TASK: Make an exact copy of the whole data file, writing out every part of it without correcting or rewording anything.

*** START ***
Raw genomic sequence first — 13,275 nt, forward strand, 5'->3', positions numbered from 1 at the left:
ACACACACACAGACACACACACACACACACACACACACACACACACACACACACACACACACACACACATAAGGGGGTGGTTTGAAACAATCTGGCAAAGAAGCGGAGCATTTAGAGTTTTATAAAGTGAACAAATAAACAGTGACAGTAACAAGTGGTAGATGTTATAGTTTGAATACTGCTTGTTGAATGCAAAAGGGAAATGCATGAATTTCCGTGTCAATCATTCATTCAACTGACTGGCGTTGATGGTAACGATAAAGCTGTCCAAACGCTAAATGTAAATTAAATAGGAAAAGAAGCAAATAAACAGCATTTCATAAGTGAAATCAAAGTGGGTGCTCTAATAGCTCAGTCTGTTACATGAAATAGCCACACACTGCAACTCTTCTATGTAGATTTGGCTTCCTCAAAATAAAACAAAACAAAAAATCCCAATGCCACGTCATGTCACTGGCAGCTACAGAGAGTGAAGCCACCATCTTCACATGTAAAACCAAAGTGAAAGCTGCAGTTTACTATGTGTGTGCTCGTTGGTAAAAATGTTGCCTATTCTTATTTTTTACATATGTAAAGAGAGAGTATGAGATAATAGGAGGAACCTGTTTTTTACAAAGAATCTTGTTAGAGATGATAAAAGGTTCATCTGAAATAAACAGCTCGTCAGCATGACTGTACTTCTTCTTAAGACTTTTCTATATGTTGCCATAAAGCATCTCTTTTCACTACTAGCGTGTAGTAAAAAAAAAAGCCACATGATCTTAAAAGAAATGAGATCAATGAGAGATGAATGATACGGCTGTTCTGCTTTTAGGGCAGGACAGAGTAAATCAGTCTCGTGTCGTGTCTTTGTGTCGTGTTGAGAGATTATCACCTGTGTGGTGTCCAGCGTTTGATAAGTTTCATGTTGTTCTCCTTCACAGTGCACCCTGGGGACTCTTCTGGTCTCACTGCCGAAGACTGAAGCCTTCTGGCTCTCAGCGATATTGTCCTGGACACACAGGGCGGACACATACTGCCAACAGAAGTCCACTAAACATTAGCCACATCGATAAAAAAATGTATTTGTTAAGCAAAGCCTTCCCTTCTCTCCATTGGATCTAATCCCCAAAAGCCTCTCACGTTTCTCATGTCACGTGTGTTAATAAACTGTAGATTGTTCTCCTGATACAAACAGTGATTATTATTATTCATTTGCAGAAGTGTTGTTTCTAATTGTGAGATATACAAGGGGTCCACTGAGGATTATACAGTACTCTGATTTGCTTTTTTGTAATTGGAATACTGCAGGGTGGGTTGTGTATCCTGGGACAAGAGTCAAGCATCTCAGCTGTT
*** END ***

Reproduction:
Raw genomic sequence first — 13,275 nt, forward strand, 5'->3', positions numbered from 1 at the left:
ACACACACACAGACACACACACACACACACACACACACACACACACACACACACACACACACACACACATAAGGGGGTGGTTTGAAACAATCTGGCAAAGAAGCGGAGCATTTAGAGTTTTATAAAGTGAACAAATAAACAGTGACAGTAACAAGTGGTAGATGTTATAGTTTGAATACTGCTTGTTGAATGCAAAAGGGAAATGCATGAATTTCCGTGTCAATCATTCATTCAACTGACTGGCGTTGATGGTAACGATAAAGCTGTCCAAACGCTAAATGTAAATTAAATAGGAAAAGAAGCAAATAAACAGCATTTCATAAGTGAAATCAAAGTGGGTGCTCTAATAGCTCAGTCTGTTACATGAAATAGCCACACACTGCAACTCTTCTATGTAGATTTGGCTTCCTCAAAATAAAACAAAACAAAAAATCCCAATGCCACGTCATGTCACTGGCAGCTACAGAGAGTGAAGCCACCATCTTCACATGTAAAACCAAAGTGAAAGCTGCAGTTTACTATGTGTGTGCTCGTTGGTAAAAATGTTGCCTATTCTTATTTTTTACATATGTAAAGAGAGAGTATGAGATAATAGGAGGAACCTGTTTTTTACAAAGAATCTTGTTAGAGATGATAAAAGGTTCATCTGAAATAAACAGCTCGTCAGCATGACTGTACTTCTTCTTAAGACTTTTCTATATGTTGCCATAAAGCATCTCTTTTCACTACTAGCGTGTAGTAAAAAAAAAAGCCACATGATCTTAAAAGAAATGAGATCAATGAGAGATGAATGATACGGCTGTTCTGCTTTTAGGGCAGGACAGAGTAAATCAGTCTCGTGTCGTGTCTTTGTGTCGTGTTGAGAGATTATCACCTGTGTGGTGTCCAGCGTTTGATAAGTTTCATGTTGTTCTCCTTCACAGTGCACCCTGGGGACTCTTCTGGTCTCACTGCCGAAGACTGAAGCCTTCTGGCTCTCAGCGATATTGTCCTGGACACACAGGGCGGACACATACTGCCAACAGAAGTCCACTAAACATTAGCCACATCGATAAAAAAATGTATTTGTTAAGCAAAGCCTTCCCTTCTCTCCATTGGATCTAATCCCCAAAAGCCTCTCACGTTTCTCATGTCACGTGTGTTAATAAACTGTAGATTGTTCTCCTGATACAAACAGTGATTATTATTATTCATTTGCAGAAGTGTTGTTTCTAATTGTGAGATATACAAGGGGTCCACTGAGGATTATACAGTACTCTGATTTGCTTTTTTGTAATTGGAATACTGCAGGGTGGGTTGTGTATCCTGGGACAAGAGTCAAGCATCTCAGCTGTT